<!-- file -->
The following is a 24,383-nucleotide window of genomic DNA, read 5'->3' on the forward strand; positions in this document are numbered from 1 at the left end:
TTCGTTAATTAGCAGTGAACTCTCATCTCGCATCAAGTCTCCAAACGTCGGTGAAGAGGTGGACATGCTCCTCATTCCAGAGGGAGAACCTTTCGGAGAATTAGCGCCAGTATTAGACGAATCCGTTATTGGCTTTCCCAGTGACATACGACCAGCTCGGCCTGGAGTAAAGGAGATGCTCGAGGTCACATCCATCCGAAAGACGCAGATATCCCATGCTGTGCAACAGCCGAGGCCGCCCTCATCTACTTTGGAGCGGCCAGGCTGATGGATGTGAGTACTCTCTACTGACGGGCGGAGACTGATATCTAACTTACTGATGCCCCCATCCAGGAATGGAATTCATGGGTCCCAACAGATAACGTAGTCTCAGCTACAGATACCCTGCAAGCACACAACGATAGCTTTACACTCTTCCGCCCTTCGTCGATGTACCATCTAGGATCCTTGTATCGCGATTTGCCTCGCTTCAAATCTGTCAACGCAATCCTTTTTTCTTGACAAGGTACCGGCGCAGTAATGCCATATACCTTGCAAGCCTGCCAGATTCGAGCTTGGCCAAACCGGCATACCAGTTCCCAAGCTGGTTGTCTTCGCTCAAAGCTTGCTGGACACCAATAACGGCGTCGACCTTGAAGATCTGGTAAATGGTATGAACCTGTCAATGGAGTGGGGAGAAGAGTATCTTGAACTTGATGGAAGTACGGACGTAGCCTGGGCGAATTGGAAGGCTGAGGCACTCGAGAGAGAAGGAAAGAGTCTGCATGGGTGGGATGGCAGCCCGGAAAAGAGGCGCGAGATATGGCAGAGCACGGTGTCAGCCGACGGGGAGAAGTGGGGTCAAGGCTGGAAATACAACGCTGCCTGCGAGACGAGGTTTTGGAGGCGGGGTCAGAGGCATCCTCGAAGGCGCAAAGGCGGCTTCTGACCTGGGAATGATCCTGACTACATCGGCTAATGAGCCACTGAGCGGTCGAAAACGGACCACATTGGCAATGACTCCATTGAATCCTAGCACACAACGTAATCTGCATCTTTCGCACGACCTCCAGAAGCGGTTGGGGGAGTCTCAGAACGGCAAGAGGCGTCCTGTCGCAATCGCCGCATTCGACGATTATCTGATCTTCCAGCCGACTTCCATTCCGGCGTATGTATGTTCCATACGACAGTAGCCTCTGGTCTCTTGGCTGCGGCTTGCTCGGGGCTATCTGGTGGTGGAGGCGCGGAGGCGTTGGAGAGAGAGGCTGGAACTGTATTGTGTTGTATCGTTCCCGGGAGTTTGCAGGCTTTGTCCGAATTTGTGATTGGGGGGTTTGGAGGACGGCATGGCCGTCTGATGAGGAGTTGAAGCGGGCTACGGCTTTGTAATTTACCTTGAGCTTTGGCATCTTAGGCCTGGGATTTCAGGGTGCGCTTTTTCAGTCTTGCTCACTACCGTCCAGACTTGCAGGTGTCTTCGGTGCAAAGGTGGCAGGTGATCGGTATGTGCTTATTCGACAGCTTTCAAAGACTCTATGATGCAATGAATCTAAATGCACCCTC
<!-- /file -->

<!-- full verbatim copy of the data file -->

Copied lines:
The following is a 24,383-nucleotide window of genomic DNA, read 5'->3' on the forward strand; positions in this document are numbered from 1 at the left end:
TTCGTTAATTAGCAGTGAACTCTCATCTCGCATCAAGTCTCCAAACGTCGGTGAAGAGGTGGACATGCTCCTCATTCCAGAGGGAGAACCTTTCGGAGAATTAGCGCCAGTATTAGACGAATCCGTTATTGGCTTTCCCAGTGACATACGACCAGCTCGGCCTGGAGTAAAGGAGATGCTCGAGGTCACATCCATCCGAAAGACGCAGATATCCCATGCTGTGCAACAGCCGAGGCCGCCCTCATCTACTTTGGAGCGGCCAGGCTGATGGATGTGAGTACTCTCTACTGACGGGCGGAGACTGATATCTAACTTACTGATGCCCCCATCCAGGAATGGAATTCATGGGTCCCAACAGATAACGTAGTCTCAGCTACAGATACCCTGCAAGCACACAACGATAGCTTTACACTCTTCCGCCCTTCGTCGATGTACCATCTAGGATCCTTGTATCGCGATTTGCCTCGCTTCAAATCTGTCAACGCAATCCTTTTTTCTTGACAAGGTACCGGCGCAGTAATGCCATATACCTTGCAAGCCTGCCAGATTCGAGCTTGGCCAAACCGGCATACCAGTTCCCAAGCTGGTTGTCTTCGCTCAAAGCTTGCTGGACACCAATAACGGCGTCGACCTTGAAGATCTGGTAAATGGTATGAACCTGTCAATGGAGTGGGGAGAAGAGTATCTTGAACTTGATGGAAGTACGGACGTAGCCTGGGCGAATTGGAAGGCTGAGGCACTCGAGAGAGAAGGAAAGAGTCTGCATGGGTGGGATGGCAGCCCGGAAAAGAGGCGCGAGATATGGCAGAGCACGGTGTCAGCCGACGGGGAGAAGTGGGGTCAAGGCTGGAAATACAACGCTGCCTGCGAGACGAGGTTTTGGAGGCGGGGTCAGAGGCATCCTCGAAGGCGCAAAGGCGGCTTCTGACCTGGGAATGATCCTGACTACATCGGCTAATGAGCCACTGAGCGGTCGAAAACGGACCACATTGGCAATGACTCCATTGAATCCTAGCACACAACGTAATCTGCATCTTTCGCACGACCTCCAGAAGCGGTTGGGGGAGTCTCAGAACGGCAAGAGGCGTCCTGTCGCAATCGCCGCATTCGACGATTATCTGATCTTCCAGCCGACTTCCATTCCGGCGTATGTATGTTCCATACGACAGTAGCCTCTGGTCTCTTGGCTGCGGCTTGCTCGGGGCTATCTGGTGGTGGAGGCGCGGAGGCGTTGGAGAGAGAGGCTGGAACTGTATTGTGTTGTATCGTTCCCGGGAGTTTGCAGGCTTTGTCCGAATTTGTGATTGGGGGGTTTGGAGGACGGCATGGCCGTCTGATGAGGAGTTGAAGCGGGCTACGGCTTTGTAATTTACCTTGAGCTTTGGCATCTTAGGCCTGGGATTTCAGGGTGCGCTTTTTCAGTCTTGCTCACTACCGTCCAGACTTGCAGGTGTCTTCGGTGCAAAGGTGGCAGGTGATCGGTATGTGCTTATTCGACAGCTTTCAAAGACTCTATGATGCAATGAATCTAAATGCACCCTC